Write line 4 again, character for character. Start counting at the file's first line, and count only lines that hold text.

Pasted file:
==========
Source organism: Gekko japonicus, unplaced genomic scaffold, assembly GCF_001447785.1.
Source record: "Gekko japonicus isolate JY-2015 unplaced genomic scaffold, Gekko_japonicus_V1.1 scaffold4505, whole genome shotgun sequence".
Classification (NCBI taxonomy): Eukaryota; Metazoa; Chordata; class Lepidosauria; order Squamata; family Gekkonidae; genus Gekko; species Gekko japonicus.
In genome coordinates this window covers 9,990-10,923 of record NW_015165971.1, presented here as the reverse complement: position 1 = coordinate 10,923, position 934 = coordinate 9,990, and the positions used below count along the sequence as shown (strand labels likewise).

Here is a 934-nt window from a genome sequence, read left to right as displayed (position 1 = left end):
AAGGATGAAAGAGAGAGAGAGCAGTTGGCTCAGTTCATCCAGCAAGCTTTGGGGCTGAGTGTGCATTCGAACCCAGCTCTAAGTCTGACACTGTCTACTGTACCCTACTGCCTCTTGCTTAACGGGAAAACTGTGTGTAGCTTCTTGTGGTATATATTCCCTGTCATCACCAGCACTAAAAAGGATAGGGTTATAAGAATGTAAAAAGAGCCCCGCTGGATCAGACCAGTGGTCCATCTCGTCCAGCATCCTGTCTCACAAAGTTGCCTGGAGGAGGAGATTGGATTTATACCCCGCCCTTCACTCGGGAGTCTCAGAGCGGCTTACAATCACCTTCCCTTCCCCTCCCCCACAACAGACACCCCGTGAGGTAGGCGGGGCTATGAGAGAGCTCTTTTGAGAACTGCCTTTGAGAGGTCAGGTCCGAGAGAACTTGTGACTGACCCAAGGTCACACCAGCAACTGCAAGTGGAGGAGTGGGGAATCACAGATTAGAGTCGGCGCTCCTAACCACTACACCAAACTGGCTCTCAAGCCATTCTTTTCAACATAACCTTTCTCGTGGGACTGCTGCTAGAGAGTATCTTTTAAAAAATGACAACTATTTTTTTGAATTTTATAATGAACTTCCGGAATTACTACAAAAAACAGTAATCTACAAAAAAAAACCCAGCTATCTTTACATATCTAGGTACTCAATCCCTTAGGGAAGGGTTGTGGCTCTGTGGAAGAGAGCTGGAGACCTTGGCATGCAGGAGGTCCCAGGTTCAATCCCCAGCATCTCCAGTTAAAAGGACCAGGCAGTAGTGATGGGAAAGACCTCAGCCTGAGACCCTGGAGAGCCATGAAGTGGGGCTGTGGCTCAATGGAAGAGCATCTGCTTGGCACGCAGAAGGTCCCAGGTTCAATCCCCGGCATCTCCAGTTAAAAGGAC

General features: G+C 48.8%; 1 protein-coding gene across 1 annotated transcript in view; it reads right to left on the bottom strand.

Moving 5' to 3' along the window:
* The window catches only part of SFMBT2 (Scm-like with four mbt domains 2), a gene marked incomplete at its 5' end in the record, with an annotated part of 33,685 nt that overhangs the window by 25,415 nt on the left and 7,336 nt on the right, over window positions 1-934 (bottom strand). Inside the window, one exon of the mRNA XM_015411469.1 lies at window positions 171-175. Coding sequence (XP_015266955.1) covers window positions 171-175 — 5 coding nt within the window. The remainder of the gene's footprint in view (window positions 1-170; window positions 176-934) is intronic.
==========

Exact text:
In genome coordinates this window covers 9,990-10,923 of record NW_015165971.1, presented here as the reverse complement: position 1 = coordinate 10,923, position 934 = coordinate 9,990, and the positions used below count along the sequence as shown (strand labels likewise).